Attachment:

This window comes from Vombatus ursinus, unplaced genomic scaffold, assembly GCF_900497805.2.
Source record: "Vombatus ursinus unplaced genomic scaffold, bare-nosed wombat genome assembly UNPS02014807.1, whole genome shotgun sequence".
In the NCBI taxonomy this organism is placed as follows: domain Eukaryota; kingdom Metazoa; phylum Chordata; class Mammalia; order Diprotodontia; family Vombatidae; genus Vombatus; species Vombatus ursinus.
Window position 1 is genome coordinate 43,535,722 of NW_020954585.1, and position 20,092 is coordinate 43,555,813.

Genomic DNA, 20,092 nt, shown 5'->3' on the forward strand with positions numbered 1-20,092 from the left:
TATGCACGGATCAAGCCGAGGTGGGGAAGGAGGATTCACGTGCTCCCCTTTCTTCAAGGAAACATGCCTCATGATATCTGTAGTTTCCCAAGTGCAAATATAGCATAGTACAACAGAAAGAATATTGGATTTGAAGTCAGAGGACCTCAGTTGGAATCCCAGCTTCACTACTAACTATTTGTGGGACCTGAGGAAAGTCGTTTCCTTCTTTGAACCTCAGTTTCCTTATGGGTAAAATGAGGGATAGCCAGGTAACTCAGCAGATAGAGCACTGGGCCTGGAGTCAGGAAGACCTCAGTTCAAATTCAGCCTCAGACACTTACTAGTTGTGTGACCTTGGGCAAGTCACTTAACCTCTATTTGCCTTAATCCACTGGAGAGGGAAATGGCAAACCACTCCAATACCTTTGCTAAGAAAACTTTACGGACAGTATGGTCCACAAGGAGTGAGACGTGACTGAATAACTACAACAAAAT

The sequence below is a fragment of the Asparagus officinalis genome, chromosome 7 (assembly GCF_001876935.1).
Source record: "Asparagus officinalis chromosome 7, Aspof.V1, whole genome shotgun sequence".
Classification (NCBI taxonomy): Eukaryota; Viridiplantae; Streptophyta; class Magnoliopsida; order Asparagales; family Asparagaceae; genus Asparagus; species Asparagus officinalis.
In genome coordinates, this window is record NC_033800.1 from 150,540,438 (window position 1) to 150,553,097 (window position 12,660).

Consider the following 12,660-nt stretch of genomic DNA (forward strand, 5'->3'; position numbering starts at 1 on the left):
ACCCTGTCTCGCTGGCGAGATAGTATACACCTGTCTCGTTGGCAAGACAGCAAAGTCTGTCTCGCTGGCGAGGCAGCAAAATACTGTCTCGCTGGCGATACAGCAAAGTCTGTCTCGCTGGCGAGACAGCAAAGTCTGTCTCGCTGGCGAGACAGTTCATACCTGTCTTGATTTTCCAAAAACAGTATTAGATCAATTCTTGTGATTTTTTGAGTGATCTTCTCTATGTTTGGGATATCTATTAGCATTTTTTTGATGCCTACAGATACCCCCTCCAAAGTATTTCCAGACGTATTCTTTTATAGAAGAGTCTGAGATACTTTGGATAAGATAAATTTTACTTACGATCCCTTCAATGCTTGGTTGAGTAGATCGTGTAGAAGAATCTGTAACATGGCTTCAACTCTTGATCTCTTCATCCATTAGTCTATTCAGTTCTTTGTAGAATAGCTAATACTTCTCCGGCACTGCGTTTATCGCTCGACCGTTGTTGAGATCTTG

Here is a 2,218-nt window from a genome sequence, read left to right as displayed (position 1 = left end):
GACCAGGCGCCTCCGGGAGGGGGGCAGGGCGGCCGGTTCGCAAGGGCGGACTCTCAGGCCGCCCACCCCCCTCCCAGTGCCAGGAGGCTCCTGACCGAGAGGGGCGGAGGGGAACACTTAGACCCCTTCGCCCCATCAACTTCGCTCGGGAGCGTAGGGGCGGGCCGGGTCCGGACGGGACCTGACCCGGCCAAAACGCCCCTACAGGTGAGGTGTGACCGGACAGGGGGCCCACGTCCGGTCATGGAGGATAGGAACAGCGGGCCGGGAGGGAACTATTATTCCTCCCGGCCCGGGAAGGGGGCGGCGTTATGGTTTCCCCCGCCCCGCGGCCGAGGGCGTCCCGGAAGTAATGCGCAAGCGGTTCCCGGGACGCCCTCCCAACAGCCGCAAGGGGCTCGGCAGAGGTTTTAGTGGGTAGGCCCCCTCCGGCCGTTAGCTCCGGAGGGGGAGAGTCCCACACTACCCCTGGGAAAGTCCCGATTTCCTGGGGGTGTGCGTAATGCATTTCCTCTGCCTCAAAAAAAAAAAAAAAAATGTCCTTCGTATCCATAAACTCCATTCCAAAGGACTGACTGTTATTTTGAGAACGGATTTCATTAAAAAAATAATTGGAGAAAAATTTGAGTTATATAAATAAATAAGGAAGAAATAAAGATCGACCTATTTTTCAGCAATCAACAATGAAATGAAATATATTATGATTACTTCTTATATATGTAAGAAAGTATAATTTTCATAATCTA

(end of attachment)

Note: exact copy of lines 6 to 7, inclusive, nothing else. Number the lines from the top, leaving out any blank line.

TATGCACGGATCAAGCCGAGGTGGGGAAGGAGGATTCACGTGCTCCCCTTTCTTCAAGGAAACATGCCTCATGATATCTGTAGTTTCCCAAGTGCAAATATAGCATAGTACAACAGAAAGAATATTGGATTTGAAGTCAGAGGACCTCAGTTGGAATCCCAGCTTCACTACTAACTATTTGTGGGACCTGAGGAAAGTCGTTTCCTTCTTTGAACCTCAGTTTCCTTATGGGTAAAATGAGGGATAGCCAGGTAACTCAGCAGATAGAGCACTGGGCCTGGAGTCAGGAAGACCTCAGTTCAAATTCAGCCTCAGACACTTACTAGTTGTGTGACCTTGGGCAAGTCACTTAACCTCTATTTGCCTTAATCCACTGGAGAGGGAAATGGCAAACCACTCCAATACCTTTGCTAAGAAAACTTTACGGACAGTATGGTCCACAAGGAGTGAGACGTGACTGAATAACTACAACAAAAT

The sequence below is a fragment of the Asparagus officinalis genome, chromosome 7 (assembly GCF_001876935.1).